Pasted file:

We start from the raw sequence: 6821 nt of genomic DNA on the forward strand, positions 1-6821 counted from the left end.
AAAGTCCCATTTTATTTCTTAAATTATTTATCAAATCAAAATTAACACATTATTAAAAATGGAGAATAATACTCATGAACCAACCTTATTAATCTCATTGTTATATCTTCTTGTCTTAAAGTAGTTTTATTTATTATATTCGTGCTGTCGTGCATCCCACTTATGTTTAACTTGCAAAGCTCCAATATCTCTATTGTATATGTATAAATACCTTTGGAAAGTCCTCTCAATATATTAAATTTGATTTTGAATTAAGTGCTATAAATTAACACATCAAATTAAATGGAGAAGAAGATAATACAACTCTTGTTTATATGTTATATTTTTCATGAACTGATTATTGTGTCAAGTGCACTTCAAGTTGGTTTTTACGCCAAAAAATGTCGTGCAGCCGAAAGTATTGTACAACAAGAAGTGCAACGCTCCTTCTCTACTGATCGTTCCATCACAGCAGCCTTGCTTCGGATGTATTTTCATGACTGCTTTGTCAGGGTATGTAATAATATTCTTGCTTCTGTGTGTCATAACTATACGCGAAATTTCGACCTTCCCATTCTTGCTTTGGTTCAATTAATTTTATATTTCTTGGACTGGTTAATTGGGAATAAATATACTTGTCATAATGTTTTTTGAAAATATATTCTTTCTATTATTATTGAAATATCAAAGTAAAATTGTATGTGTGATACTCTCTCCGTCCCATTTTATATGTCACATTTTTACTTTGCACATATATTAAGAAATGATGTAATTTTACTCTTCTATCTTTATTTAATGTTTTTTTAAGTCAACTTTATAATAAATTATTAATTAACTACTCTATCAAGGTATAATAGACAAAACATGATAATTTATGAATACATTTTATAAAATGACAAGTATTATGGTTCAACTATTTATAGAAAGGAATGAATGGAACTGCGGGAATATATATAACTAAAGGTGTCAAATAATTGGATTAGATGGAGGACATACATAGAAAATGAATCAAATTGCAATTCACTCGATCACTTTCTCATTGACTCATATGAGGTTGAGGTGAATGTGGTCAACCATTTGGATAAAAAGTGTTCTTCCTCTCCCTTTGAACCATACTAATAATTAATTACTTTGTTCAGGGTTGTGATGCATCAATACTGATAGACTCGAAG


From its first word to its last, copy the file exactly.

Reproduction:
We start from the raw sequence: 6821 nt of genomic DNA on the forward strand, positions 1-6821 counted from the left end.
AAAGTCCCATTTTATTTCTTAAATTATTTATCAAATCAAAATTAACACATTATTAAAAATGGAGAATAATACTCATGAACCAACCTTATTAATCTCATTGTTATATCTTCTTGTCTTAAAGTAGTTTTATTTATTATATTCGTGCTGTCGTGCATCCCACTTATGTTTAACTTGCAAAGCTCCAATATCTCTATTGTATATGTATAAATACCTTTGGAAAGTCCTCTCAATATATTAAATTTGATTTTGAATTAAGTGCTATAAATTAACACATCAAATTAAATGGAGAAGAAGATAATACAACTCTTGTTTATATGTTATATTTTTCATGAACTGATTATTGTGTCAAGTGCACTTCAAGTTGGTTTTTACGCCAAAAAATGTCGTGCAGCCGAAAGTATTGTACAACAAGAAGTGCAACGCTCCTTCTCTACTGATCGTTCCATCACAGCAGCCTTGCTTCGGATGTATTTTCATGACTGCTTTGTCAGGGTATGTAATAATATTCTTGCTTCTGTGTGTCATAACTATACGCGAAATTTCGACCTTCCCATTCTTGCTTTGGTTCAATTAATTTTATATTTCTTGGACTGGTTAATTGGGAATAAATATACTTGTCATAATGTTTTTTGAAAATATATTCTTTCTATTATTATTGAAATATCAAAGTAAAATTGTATGTGTGATACTCTCTCCGTCCCATTTTATATGTCACATTTTTACTTTGCACATATATTAAGAAATGATGTAATTTTACTCTTCTATCTTTATTTAATGTTTTTTTAAGTCAACTTTATAATAAATTATTAATTAACTACTCTATCAAGGTATAATAGACAAAACATGATAATTTATGAATACATTTTATAAAATGACAAGTATTATGGTTCAACTATTTATAGAAAGGAATGAATGGAACTGCGGGAATATATATAACTAAAGGTGTCAAATAATTGGATTAGATGGAGGACATACATAGAAAATGAATCAAATTGCAATTCACTCGATCACTTTCTCATTGACTCATATGAGGTTGAGGTGAATGTGGTCAACCATTTGGATAAAAAGTGTTCTTCCTCTCCCTTTGAACCATACTAATAATTAATTACTTTGTTCAGGGTTGTGATGCATCAATACTGATAGACTCGAAG